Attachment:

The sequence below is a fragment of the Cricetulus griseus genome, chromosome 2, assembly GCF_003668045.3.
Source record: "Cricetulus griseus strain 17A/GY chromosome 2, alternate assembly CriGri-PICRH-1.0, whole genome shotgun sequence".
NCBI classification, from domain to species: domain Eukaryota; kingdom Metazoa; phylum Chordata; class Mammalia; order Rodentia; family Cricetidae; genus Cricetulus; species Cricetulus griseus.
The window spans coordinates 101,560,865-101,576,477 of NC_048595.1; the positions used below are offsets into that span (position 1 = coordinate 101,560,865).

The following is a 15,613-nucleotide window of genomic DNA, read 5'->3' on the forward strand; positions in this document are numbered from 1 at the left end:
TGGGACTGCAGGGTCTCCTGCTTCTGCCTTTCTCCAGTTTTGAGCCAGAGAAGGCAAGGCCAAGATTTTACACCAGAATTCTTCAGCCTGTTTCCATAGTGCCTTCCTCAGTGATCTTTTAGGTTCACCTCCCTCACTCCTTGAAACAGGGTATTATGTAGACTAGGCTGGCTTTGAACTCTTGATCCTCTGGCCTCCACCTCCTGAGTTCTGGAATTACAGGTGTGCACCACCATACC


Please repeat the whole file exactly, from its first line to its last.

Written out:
The sequence below is a fragment of the Cricetulus griseus genome, chromosome 2, assembly GCF_003668045.3.
Source record: "Cricetulus griseus strain 17A/GY chromosome 2, alternate assembly CriGri-PICRH-1.0, whole genome shotgun sequence".
NCBI classification, from domain to species: domain Eukaryota; kingdom Metazoa; phylum Chordata; class Mammalia; order Rodentia; family Cricetidae; genus Cricetulus; species Cricetulus griseus.
The window spans coordinates 101,560,865-101,576,477 of NC_048595.1; the positions used below are offsets into that span (position 1 = coordinate 101,560,865).

The following is a 15,613-nucleotide window of genomic DNA, read 5'->3' on the forward strand; positions in this document are numbered from 1 at the left end:
TGGGACTGCAGGGTCTCCTGCTTCTGCCTTTCTCCAGTTTTGAGCCAGAGAAGGCAAGGCCAAGATTTTACACCAGAATTCTTCAGCCTGTTTCCATAGTGCCTTCCTCAGTGATCTTTTAGGTTCACCTCCCTCACTCCTTGAAACAGGGTATTATGTAGACTAGGCTGGCTTTGAACTCTTGATCCTCTGGCCTCCACCTCCTGAGTTCTGGAATTACAGGTGTGCACCACCATACC